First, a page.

the ground, except for a narrow strip along the coast, was marshy, and
could only be crossed in few places. The defence of the second system
did not, therefore, require a large force.

The attack of these positions was entrusted to the 21st Corps (3rd,
7th, 54th, and 75th Divisions), to which were also attached the 60th
Division, the French Infantry Detachment, and the 5th A.L.H. Brigade
(Australian Mounted Division), together with a large number of heavy
guns and two brigades of mountain artillery. This force was to break
through the enemy's defences between the railway and the sea, in order
to open the door for the cavalry, and, at the same time, to seize the
foothills south-east of Jiljulie. The Corps was then to swing to the
right, pivoting on Jiljulie, as already explained, on to the line
Hableh-Tul Keram, and advance in a north-easterly direction, converging
on Samaria and Attara (on the Jenin-Samaria Railway about five miles
north-west of the latter place), so as to drive the enemy up the two
roads from Messudieh Junction and Samaria to Jenin, into the arms of
the cavalry on the Plain of Esdraelon. The 5th A.L.H. Brigade was to
cover the outer (left) flank of the Corps during this turning movement,
capture Tul Keram station, and then raid and cut the Messudieh-Jenin
Railway, near Ajje.

As soon as the infantry had broken through, the three cavalry divisions
were to advance rapidly up the plain, the 5th Division along the coast
road, through Mukhalid, the 4th _via_ Tabsor and Mughair, and the
Australian Mounted Division following the 4th.

The enemy had partially prepared an entrenched position across the
plain from about Jelameh, through El Mejdel and Liktera, to the sea
near the mouth of the Nahr Mefjir, and this was known to be held by a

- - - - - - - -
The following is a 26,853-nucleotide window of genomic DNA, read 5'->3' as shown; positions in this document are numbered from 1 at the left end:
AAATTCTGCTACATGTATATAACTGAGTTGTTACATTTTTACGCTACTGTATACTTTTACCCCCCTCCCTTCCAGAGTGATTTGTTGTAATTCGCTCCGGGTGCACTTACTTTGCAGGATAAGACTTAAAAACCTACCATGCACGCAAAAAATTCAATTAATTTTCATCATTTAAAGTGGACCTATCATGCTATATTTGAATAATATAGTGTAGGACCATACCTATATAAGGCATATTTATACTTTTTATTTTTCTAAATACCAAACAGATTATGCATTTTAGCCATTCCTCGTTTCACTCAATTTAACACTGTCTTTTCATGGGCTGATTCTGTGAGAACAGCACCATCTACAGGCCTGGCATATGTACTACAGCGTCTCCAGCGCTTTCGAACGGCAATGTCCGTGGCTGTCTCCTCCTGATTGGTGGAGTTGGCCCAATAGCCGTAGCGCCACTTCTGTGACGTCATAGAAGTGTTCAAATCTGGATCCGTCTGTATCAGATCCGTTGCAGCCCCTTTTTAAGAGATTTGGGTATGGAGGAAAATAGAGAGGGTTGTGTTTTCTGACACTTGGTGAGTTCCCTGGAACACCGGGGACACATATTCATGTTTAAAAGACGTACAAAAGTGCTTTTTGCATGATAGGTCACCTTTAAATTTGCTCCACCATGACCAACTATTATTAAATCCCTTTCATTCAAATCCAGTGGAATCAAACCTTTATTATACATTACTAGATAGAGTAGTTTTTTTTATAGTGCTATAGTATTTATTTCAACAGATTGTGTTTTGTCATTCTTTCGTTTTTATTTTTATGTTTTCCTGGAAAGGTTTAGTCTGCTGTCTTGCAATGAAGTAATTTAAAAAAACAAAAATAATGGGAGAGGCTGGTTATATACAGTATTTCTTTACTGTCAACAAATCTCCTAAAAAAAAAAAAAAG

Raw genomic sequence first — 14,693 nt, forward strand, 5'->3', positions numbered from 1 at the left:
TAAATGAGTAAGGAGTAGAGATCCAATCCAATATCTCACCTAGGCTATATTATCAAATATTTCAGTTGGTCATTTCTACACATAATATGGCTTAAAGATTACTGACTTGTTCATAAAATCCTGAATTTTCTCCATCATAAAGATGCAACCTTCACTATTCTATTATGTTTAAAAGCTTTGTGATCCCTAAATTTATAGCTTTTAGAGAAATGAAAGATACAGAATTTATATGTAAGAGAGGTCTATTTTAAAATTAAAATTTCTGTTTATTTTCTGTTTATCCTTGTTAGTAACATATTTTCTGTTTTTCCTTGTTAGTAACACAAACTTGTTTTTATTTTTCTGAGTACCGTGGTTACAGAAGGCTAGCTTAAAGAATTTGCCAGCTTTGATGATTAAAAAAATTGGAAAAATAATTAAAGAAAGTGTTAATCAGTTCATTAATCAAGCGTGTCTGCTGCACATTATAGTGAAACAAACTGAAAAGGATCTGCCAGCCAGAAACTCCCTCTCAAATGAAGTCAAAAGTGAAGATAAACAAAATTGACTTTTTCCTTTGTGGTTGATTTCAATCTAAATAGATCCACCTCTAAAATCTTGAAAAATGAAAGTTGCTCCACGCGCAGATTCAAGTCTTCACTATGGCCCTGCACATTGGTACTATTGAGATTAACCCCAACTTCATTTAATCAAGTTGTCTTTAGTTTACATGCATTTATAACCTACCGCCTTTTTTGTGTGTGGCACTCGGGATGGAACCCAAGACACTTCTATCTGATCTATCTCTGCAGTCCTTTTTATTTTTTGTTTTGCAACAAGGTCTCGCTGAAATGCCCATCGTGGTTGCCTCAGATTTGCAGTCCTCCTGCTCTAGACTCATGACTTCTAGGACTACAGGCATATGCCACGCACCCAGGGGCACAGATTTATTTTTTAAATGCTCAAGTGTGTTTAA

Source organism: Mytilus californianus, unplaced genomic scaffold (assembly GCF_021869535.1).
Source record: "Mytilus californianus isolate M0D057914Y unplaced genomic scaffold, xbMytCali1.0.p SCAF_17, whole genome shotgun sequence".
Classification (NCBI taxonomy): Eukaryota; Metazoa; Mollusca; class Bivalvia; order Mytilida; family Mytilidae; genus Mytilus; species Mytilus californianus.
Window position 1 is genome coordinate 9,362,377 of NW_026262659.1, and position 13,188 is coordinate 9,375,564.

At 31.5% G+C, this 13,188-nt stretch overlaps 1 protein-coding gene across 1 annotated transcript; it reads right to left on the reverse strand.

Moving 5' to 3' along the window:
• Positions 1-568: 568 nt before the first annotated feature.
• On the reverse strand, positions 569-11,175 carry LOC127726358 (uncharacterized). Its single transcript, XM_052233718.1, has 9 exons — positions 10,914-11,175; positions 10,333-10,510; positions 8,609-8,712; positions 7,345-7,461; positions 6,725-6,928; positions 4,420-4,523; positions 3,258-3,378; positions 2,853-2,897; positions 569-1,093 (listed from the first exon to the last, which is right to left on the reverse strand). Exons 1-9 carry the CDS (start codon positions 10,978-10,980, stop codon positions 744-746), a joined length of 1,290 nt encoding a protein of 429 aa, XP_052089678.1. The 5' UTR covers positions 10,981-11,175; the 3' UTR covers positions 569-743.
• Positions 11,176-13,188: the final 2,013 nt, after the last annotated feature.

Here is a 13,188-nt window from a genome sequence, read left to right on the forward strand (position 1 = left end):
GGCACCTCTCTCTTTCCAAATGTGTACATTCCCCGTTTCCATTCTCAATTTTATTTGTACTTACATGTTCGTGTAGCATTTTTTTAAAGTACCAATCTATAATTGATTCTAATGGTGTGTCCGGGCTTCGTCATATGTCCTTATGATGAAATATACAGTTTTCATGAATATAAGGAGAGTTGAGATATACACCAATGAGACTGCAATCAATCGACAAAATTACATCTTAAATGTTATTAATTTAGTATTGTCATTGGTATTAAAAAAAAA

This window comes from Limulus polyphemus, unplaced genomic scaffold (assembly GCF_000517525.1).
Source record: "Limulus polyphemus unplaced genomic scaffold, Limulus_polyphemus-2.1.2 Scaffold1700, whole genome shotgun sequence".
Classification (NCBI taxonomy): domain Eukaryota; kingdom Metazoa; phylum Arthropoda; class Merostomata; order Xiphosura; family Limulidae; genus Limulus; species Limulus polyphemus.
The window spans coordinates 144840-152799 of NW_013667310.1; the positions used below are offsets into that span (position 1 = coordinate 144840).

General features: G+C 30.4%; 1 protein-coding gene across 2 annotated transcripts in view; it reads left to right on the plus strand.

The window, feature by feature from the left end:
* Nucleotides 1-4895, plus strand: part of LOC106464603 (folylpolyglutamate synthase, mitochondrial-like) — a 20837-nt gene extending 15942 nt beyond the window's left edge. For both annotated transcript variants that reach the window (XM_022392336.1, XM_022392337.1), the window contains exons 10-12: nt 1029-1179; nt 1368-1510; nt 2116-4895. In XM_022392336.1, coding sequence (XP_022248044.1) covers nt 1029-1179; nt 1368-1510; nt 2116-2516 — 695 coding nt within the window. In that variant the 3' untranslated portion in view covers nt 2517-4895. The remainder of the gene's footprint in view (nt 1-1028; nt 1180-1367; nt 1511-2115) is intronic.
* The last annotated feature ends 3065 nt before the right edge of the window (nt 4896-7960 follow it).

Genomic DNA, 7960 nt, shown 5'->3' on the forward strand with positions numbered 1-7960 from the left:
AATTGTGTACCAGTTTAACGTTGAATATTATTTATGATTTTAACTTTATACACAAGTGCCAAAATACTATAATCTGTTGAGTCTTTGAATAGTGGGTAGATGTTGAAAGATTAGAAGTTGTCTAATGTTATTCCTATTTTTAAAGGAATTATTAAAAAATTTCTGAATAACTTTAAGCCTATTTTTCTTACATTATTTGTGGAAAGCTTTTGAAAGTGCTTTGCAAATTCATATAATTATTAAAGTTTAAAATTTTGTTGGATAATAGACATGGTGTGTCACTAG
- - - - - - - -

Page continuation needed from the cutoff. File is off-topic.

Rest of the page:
few troops. The 4th Division had orders to seize the portion of this
line between Jelameh and Liktera, while the 5th dealt with the western
half from Liktera to the coast.

Having made good the line of the Nahr Mefjir, they were to turn
north-east and cross the Carmel Range, the 4th and Australian Divisions
by the Musmus Pass, and the 5th by a little-known track from Sindiane
to Abu Shusheh, and enter the Plain of Esdraelon. Arrived on the plain,
the 4th Cavalry Division was to seize Afule and then push rapidly down
the Valley of Jezreel to Beisan, occupy the Jordan bridges there, and
send a force to hold and, if necessary, destroy the bridge at Jisr
Mejamieh, twelve miles farther north. This programme entailed a ride
of ninety-seven miles on end, and included the crossing of a mountain
range by a difficult pass.

The 5th Division was directed on Nazareth (seventy miles) to capture
the enemy General Headquarters, which was located there, and, if
possible, Liman von Sanders himself, and then clear the plain as far
east as Afule. The Australian Division was to remain on the Plain of
Esdraelon at El Lejjun, sending a force to Jenin (sixty-eight miles),
to intercept the Turks retiring from Samaria, when that place had been
captured by our infantry.

As these immense distances had to be covered in one 'bound,' speed
was essential. The 4th and 5th Divisions, were, therefore, ordered to
move up the coast on a wide front, and sweep over the Jelameh-Liktera
positions with the sword and lance. If unexpectedly strong opposition
was encountered there, the Australian Division was available,
immediately in rear, to reinforce. The crossing of the Carmel Range was
to be carried out as rapidly as possible, as it was recognised that
our troops could only move in very narrow columns over the mountains,
especially through the Musmus Pass, and flank guards would be out of
the question. The 5th Division was, however, directed to drop a small
force on the Sindiane-Abu Shusheh track, at the top of the range, to
protect the left flank of the other two divisions, while they were
passing through the defile.

The 20th Corps, in the hills north of Jerusalem, was ordered to attack
all along its front on the day after the attack in the coastal plain,
and drive the enemy northwards into the arms of the cavalry, while, in
the Jordan Valley, Chaytor's Force had first to seize the bridge over